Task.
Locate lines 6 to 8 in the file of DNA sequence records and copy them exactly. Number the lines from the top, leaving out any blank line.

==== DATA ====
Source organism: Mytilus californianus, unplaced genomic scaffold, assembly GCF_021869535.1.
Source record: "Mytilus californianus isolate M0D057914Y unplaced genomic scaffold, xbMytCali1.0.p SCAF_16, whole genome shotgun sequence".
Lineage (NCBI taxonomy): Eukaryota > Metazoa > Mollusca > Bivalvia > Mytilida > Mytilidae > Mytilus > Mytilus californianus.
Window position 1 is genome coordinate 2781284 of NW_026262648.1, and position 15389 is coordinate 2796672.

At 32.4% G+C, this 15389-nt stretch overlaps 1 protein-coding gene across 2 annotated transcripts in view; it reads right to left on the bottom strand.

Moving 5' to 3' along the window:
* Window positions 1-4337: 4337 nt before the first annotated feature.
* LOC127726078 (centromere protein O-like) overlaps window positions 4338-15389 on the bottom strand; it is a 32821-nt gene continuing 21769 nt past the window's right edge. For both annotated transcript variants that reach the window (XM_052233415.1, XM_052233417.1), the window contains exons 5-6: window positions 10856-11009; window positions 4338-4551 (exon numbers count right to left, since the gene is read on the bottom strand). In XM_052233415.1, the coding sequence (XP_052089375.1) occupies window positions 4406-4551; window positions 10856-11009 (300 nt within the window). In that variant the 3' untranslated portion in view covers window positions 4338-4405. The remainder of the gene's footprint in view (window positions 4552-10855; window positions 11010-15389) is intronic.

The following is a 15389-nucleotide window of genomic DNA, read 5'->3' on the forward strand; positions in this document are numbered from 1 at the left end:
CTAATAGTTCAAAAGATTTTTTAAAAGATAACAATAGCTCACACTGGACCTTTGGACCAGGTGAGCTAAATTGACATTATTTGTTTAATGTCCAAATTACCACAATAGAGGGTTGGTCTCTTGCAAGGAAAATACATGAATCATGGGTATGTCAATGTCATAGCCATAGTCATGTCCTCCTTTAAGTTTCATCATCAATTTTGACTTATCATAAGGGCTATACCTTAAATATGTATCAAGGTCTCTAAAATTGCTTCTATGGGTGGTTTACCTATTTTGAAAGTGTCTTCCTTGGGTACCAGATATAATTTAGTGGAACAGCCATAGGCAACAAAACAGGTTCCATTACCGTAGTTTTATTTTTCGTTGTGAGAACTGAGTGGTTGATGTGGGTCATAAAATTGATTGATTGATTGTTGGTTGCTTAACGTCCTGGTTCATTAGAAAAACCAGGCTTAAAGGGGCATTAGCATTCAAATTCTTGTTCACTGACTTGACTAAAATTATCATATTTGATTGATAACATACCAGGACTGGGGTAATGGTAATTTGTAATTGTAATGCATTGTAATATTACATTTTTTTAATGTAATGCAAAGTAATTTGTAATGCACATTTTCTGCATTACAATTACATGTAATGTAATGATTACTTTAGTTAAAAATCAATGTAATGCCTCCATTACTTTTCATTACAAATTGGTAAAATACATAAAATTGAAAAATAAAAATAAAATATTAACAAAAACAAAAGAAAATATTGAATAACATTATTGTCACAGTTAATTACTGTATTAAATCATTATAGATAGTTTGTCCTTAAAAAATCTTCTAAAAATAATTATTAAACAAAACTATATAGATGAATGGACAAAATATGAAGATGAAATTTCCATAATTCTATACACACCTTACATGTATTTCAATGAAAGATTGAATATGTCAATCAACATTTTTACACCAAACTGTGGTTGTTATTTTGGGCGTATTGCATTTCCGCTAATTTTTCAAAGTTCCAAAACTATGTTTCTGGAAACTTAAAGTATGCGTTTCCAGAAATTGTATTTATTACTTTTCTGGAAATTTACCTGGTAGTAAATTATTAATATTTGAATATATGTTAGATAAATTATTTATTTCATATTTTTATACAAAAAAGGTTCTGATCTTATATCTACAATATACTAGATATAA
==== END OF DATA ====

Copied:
Moving 5' to 3' along the window:
* Window positions 1-4337: 4337 nt before the first annotated feature.
* LOC127726078 (centromere protein O-like) overlaps window positions 4338-15389 on the bottom strand; it is a 32821-nt gene continuing 21769 nt past the window's right edge. For both annotated transcript variants that reach the window (XM_052233415.1, XM_052233417.1), the window contains exons 5-6: window positions 10856-11009; window positions 4338-4551 (exon numbers count right to left, since the gene is read on the bottom strand). In XM_052233415.1, the coding sequence (XP_052089375.1) occupies window positions 4406-4551; window positions 10856-11009 (300 nt within the window). In that variant the 3' untranslated portion in view covers window positions 4338-4405. The remainder of the gene's footprint in view (window positions 4552-10855; window positions 11010-15389) is intronic.